On the Dell XPS 13 2-in-1, the project and export ran as smooth as butter—very impressive for an ultralight laptop. We tried the same with the Swift 3 and Ryzen 7, but the project just hung when hardware acceleration (AMD’s VCE) was enabled. We’re sure this issue will be corrected once Microsoft notices, but we bring this up as a reminder that AMD is moving in to a world that’s been largely focused on Intel CPUs for a long, long time.
Before we end this, we want to help put some perspective on AMD’s Ryzen 7 4700U and Acer’s Swift 3. Remember that this is a budget $650 laptop with 8GB of RAM and 512GB SSD. It’s basically cooled by a single heat pipe and fan, vs. the intricate copper vapor chambers of the XPS 13 2-in-1 or dual fans of the XPS 13. Even so, the Swift 3 was always well-behaved and never the first to offend with fan noise. That’s nearly the same experience we saw on Asus’ ROG Zephyrus G14 on CPU operations. We can’t say the same for most Intel-based laptops when pushed hard.
Yet this modest Swift 3 budgetbook offers performance that actually puts it into the ballpark of Intel’s 9th-gen H-class laptops. You can see that illustrated below, where we drop the Acer Swift 3 into a pack of H-class gaming laptops. The longer red line belongs to the Ryzen 9-powered Asus ROG Zephyrus G14.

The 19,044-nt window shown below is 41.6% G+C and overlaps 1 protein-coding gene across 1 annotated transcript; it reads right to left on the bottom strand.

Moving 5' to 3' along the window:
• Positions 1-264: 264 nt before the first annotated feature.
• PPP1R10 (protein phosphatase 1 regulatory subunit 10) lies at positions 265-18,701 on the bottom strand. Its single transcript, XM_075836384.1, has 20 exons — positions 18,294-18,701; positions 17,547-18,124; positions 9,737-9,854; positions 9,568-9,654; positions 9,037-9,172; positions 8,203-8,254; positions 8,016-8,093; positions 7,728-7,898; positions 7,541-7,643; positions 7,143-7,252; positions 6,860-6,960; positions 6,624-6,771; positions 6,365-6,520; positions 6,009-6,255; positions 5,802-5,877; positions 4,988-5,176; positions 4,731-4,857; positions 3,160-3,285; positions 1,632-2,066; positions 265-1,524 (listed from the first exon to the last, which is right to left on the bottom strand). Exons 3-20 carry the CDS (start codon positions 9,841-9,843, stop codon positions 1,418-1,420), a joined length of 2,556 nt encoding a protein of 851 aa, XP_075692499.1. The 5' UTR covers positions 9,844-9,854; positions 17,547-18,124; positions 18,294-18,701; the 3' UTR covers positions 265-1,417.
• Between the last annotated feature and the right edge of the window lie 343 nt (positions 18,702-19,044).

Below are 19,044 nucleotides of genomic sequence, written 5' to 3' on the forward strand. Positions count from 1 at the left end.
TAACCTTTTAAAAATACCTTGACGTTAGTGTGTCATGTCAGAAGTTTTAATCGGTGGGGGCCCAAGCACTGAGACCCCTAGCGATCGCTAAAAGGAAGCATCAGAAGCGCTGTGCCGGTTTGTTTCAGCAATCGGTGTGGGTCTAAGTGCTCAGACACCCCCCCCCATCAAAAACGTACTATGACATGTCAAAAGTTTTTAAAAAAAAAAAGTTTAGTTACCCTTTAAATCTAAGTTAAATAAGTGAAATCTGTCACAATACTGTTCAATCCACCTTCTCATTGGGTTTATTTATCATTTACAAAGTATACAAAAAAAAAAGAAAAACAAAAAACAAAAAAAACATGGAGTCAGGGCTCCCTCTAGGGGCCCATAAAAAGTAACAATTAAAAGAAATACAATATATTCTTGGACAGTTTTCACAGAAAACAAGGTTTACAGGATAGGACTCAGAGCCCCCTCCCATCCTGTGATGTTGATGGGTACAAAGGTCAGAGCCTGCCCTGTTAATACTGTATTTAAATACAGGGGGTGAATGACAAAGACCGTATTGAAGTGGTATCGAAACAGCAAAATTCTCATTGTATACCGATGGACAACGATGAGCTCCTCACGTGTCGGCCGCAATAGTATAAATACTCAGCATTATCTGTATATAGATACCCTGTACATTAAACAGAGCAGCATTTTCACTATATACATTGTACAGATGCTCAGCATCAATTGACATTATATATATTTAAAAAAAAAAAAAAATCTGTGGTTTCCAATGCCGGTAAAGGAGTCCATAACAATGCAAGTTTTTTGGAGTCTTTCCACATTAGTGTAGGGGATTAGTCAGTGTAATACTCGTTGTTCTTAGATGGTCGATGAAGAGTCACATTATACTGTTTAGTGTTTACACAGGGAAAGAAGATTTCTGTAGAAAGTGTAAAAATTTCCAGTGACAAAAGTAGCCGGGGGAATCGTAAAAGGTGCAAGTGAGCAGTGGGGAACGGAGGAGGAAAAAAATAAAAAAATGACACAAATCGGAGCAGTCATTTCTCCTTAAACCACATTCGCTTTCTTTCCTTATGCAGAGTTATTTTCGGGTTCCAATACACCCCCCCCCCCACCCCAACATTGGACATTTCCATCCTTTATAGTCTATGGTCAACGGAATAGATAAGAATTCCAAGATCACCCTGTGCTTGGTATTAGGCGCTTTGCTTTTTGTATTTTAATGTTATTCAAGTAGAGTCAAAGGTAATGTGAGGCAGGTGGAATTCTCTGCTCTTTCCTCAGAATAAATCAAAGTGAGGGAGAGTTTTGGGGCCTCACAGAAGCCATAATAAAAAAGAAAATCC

We’ll show it yet again in the more intensive HandBrake test, this time using the older version, where we transcode a 30GB 1080p MKV file using the Android Tablet preset. The workload favors more cores and threads. The Acer Swift 3 with its Ryzen 7 4700U is in line with 6-core, 12-thread Core i7-8750H and Core i7-9750H chips in laptops that weigh five pounds or more, typically. Yes, those H-class gaming laptops would whup the Swift 3 silly in gaming—but in CPU performance, it’s way too close for comfort for Intel fans.
The Ryzen 7 4700U delivers simply stunning performance that raises the bar for what we’ve come to expect of U-class laptops. Only its battery life falls back to earth (and that may change as we see more laptop implementations.) Overall, it’s yet more proof of just how much of a game-changer the Ryzen 4000 CPUs are.